Today, 20-year old Melissa Samakayi studies at Kitwe College of Education where she is training to become a teacher. It's the latest in a series of new steps in life for Melissa, each of which can be traced back to when she was first helped by Cecily's Fund.
The good prospects that Melissa enjoys now are a far cry from her childhood. She grew up in the overcrowded Kitwe ward of Kwacha East, an area very much affected by the impact of early marriage and childhood pregnancies, factors which leave many households struggling to cope. "My life took a sudden turn after the death of my father who was at the time was the sole provider of all our needs", Melissa explains. "It forced my mother to start selling charcoal and rice as a way of surviving."
Not in school, Melissa had to help her mother with this new business by going door to door. It was through doing this that she met a teacher at Kwacha Primary School; she was encouraged to re-enrol into grade 6, to be supported with her fees by Cecily's Fund.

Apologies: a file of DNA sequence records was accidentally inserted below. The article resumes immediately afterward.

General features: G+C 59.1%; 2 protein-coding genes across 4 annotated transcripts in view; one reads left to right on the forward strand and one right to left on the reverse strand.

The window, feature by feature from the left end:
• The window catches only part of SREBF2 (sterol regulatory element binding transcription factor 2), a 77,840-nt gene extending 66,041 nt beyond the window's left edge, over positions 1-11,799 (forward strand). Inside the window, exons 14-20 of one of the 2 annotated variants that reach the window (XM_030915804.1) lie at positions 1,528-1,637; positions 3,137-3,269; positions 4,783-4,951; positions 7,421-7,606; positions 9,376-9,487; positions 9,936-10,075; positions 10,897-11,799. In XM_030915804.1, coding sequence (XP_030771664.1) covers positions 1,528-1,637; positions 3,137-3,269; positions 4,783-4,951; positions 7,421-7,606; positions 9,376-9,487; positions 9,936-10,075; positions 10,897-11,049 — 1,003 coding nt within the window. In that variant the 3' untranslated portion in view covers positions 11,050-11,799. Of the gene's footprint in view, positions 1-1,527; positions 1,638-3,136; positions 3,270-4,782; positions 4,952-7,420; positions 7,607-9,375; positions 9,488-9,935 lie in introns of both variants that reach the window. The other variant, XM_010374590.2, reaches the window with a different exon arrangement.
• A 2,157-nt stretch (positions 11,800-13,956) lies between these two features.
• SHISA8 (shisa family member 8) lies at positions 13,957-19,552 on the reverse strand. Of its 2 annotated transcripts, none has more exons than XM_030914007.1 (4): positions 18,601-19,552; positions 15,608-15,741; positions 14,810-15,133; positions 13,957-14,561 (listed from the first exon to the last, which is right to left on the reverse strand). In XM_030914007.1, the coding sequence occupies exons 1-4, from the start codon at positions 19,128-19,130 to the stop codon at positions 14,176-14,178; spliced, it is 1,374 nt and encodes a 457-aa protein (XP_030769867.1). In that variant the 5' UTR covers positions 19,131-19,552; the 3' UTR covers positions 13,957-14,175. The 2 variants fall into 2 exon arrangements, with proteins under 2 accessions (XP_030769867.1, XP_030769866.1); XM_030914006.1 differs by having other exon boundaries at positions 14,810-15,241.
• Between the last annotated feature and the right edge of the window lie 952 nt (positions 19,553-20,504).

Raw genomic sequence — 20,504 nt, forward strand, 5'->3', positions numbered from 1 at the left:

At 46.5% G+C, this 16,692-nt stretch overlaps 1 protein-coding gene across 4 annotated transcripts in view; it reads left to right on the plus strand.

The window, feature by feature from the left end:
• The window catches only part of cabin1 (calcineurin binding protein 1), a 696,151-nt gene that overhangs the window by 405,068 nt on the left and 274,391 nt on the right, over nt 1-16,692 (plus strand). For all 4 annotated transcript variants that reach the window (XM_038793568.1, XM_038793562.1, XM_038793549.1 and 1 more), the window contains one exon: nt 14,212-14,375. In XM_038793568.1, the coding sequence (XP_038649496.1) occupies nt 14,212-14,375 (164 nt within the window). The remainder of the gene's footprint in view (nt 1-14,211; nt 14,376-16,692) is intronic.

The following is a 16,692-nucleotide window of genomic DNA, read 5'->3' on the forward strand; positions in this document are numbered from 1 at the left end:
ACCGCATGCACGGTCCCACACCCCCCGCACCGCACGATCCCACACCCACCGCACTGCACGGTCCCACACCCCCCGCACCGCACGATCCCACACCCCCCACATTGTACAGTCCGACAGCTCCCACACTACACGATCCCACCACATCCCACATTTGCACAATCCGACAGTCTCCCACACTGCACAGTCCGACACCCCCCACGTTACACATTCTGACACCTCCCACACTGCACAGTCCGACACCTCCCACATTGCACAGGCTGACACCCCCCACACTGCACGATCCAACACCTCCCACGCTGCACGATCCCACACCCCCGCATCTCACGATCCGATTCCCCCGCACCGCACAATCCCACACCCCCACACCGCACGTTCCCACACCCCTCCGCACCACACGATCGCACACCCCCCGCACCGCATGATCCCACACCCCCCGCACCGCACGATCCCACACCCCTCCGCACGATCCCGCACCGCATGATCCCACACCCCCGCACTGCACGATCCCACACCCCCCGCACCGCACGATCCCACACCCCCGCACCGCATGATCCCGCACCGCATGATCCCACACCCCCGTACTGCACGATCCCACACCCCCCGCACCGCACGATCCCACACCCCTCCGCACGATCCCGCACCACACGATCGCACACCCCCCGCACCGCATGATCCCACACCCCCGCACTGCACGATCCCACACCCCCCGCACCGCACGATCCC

After graduating from grade 12 at Helen Kaunda Secondary School, Melissa was recruited by our partners CHEP and trained as a Peer Health Educator, and began delivering health sessions to her younger peers.
"PHE did not just give me knowledge on sexual reproductive health but also decision making regarding how to conduct myself as a young person."
The experience of working as a PHE encouraged Melissa to take up the opportunity to train as a teacher. Now, she hopes to qualify and to take on a role in educating children. While she studies, she supports herself with income from a business she runs - using skills she learned from the Cecily's Fund Fresh Start programme.